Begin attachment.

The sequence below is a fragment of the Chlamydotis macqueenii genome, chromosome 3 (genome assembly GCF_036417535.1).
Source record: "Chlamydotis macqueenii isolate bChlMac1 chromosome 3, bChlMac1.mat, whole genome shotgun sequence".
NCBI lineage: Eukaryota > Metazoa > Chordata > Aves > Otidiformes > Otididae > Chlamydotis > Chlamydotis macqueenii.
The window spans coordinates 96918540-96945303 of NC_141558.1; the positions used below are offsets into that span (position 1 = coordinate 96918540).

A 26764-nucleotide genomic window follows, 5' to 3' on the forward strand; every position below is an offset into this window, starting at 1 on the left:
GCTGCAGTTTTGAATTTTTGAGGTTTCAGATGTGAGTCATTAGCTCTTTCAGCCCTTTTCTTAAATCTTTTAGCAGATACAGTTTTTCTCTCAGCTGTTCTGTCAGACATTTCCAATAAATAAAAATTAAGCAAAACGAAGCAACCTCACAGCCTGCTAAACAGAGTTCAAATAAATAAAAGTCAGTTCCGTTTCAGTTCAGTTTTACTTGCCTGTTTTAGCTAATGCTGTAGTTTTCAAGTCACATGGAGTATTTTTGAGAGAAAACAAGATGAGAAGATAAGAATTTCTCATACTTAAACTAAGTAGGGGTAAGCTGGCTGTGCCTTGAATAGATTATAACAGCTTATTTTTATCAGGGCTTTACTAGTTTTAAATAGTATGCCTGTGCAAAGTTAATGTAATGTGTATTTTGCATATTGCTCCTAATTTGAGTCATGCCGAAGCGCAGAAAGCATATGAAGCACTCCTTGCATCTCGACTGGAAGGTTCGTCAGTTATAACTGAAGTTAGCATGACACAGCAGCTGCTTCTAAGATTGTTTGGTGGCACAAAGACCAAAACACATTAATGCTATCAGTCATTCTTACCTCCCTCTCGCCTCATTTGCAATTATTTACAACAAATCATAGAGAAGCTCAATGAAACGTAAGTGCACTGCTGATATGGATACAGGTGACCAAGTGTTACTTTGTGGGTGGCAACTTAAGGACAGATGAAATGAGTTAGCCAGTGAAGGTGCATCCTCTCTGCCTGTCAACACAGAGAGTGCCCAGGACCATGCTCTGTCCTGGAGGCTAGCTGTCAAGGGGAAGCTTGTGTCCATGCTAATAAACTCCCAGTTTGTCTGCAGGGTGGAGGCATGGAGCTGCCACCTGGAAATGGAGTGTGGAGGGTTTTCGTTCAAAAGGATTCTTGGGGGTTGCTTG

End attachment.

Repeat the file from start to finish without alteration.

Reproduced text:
The sequence below is a fragment of the Chlamydotis macqueenii genome, chromosome 3 (genome assembly GCF_036417535.1).
Source record: "Chlamydotis macqueenii isolate bChlMac1 chromosome 3, bChlMac1.mat, whole genome shotgun sequence".
NCBI lineage: Eukaryota > Metazoa > Chordata > Aves > Otidiformes > Otididae > Chlamydotis > Chlamydotis macqueenii.
The window spans coordinates 96918540-96945303 of NC_141558.1; the positions used below are offsets into that span (position 1 = coordinate 96918540).

A 26764-nucleotide genomic window follows, 5' to 3' on the forward strand; every position below is an offset into this window, starting at 1 on the left:
GCTGCAGTTTTGAATTTTTGAGGTTTCAGATGTGAGTCATTAGCTCTTTCAGCCCTTTTCTTAAATCTTTTAGCAGATACAGTTTTTCTCTCAGCTGTTCTGTCAGACATTTCCAATAAATAAAAATTAAGCAAAACGAAGCAACCTCACAGCCTGCTAAACAGAGTTCAAATAAATAAAAGTCAGTTCCGTTTCAGTTCAGTTTTACTTGCCTGTTTTAGCTAATGCTGTAGTTTTCAAGTCACATGGAGTATTTTTGAGAGAAAACAAGATGAGAAGATAAGAATTTCTCATACTTAAACTAAGTAGGGGTAAGCTGGCTGTGCCTTGAATAGATTATAACAGCTTATTTTTATCAGGGCTTTACTAGTTTTAAATAGTATGCCTGTGCAAAGTTAATGTAATGTGTATTTTGCATATTGCTCCTAATTTGAGTCATGCCGAAGCGCAGAAAGCATATGAAGCACTCCTTGCATCTCGACTGGAAGGTTCGTCAGTTATAACTGAAGTTAGCATGACACAGCAGCTGCTTCTAAGATTGTTTGGTGGCACAAAGACCAAAACACATTAATGCTATCAGTCATTCTTACCTCCCTCTCGCCTCATTTGCAATTATTTACAACAAATCATAGAGAAGCTCAATGAAACGTAAGTGCACTGCTGATATGGATACAGGTGACCAAGTGTTACTTTGTGGGTGGCAACTTAAGGACAGATGAAATGAGTTAGCCAGTGAAGGTGCATCCTCTCTGCCTGTCAACACAGAGAGTGCCCAGGACCATGCTCTGTCCTGGAGGCTAGCTGTCAAGGGGAAGCTTGTGTCCATGCTAATAAACTCCCAGTTTGTCTGCAGGGTGGAGGCATGGAGCTGCCACCTGGAAATGGAGTGTGGAGGGTTTTCGTTCAAAAGGATTCTTGGGGGTTGCTTG